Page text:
Each control or junctor circuit is allotted to establish a connection through the network on a call function basis. That is, the allotter 27 is a free running device which produces cyclically recurring time" frames (defined by electrical pulses). Each pulse enables a related control circuit to complete a call function.
The trunk allotter 30 may include a chain of circuits which preselect a trunk to serve the next-outgoing call, as disclosed in US. Pat. No. 3,655,918 entitled Trunk Allotter,filed Apr. 17, 1970, and issued Apr. ll, 1972 to Benjamin R. Marbury, Alfred M. Hestad, and Jose Reines, and assigned to the assignee of this invention. The allotter acts through a matrix 31 to preselect one of the direct inward dialing trunks 24 to serve the next call.
In addition to inward dialing trunks, conventional outgoing trunk circuits 32 or ti line circuits 23 may also be normally reserved for certaintypes of calls. These reserved trunks, tie lines, and the like,may also be assigned by the same trunk allotter'30. During periods of high traffic density, they may also be used to relieve the burden of the general'purpose inward dialing trunks.
The general principle of the invention is that an incoming call from an electromechanical office is received over a trunk line, such as 33, for example, connected to a particular DID trunk circuit24. During an allotter period assigned to that particular trunk circuit, the AND gate 34 conducts. Then, the selected trunk circuit 24 causes 'a by-pass swiching matrix 35 to seize an available register 36 which returns dial tone, and stores incoming digits, as they are received. These registers their control the electronic system in a conventional manner to complete the local connection.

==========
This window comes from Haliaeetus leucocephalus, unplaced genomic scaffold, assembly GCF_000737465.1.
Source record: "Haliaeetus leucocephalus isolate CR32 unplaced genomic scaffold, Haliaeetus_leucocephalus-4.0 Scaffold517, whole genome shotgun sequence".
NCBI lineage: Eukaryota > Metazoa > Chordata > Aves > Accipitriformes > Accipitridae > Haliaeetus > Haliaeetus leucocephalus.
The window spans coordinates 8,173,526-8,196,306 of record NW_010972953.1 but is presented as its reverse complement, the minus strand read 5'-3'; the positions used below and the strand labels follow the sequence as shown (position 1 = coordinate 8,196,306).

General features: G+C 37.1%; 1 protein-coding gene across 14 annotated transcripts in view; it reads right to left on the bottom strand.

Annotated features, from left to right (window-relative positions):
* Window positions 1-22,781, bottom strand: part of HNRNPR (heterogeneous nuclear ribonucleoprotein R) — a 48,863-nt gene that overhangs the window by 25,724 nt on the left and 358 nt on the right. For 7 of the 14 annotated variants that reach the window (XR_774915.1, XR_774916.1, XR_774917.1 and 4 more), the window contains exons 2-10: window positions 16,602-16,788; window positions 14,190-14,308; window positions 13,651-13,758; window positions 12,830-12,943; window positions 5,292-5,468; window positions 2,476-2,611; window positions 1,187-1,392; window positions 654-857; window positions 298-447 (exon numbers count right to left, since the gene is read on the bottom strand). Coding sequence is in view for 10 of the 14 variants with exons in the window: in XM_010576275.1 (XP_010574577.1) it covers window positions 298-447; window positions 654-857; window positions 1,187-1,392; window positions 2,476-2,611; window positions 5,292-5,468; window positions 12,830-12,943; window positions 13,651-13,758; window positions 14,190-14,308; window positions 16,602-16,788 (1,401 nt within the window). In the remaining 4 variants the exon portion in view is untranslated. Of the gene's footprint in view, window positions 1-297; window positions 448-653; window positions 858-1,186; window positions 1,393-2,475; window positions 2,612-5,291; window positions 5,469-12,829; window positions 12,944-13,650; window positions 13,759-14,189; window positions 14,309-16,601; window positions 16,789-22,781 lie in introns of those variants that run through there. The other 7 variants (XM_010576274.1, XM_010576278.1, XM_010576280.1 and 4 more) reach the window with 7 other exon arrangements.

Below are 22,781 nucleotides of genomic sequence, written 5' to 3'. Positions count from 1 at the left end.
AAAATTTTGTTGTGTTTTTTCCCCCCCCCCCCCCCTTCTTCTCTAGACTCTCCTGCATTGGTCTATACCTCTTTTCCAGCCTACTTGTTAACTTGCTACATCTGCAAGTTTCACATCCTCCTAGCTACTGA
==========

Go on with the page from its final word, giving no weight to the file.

The bell in a called subscriber station is rung to indicate the occurrence of the call. Simultaneously, a timer 37 measures a period of time. If the called subscriber does not answer before the timer times out, an attendant position or console 25 is called in to give personal attention to the call.
DETAILED DESCRIPTION I The direct inward dialing trunk circuits 24 24' have an important characteristic not heretofore available in systems of this type. More particularly, the access points Y1 and Y1 are on the output side QH of the switching network 20 which always terminates switch paths that originate at the access points on the input side Pl-I. Thus, the Y points have heretoforebeen used only as the functionally terminating points of access for system calls (e.g., calls where always extended from the lines 21 to the control circuits 22, even when the com nection was being extended from the control circuit to the called line). Now, however, the circuits 24, 24' have the functional ability to also act as an originating circuit. Thus, it has now become possible to logically extend the call from the control circuit 24 at a QH point to a line or other circuit appearance on the primary (PH) side of the network (i.e., from the viewpoint of system logic, the calls extend from the quartenary side OH to the primary side PH.).
The FIGS. 2-7 are block diagram fragments taken from FIG. I to illustrate important events occurring during the sequence of setting up various types of calls. The same reference characters identify the same circuits in each of the FIGS. 1-7.
In greater detail, FIG. 2 shows the conditions occurring responsive to seizure of a trunk circuit from a distant office. More particularly, a call comes in on trunk line 33 using any known kind of signaling, such as loop or E and M signaling, for example. The trunk line 33 is connected to a direct inward dialing trunk circuit 24 which may respond by lighting a lamp at the attendants console 25 or by connecting a register for direct inward dialing control. The register access bypass switching matrix 35 operates to connect a register 36 directly through the trunk circuit 24 to the trunk line 33. While the trunk circuit 24 is here shown as being connected to access points X1, Y1 on the network 20, no application has yet been made to the system logic for a switch path through such network. Until the register 36 is ready to receive dial pulses, a reverse battery stop dial signal may be returned over trunk 33 to the distant office.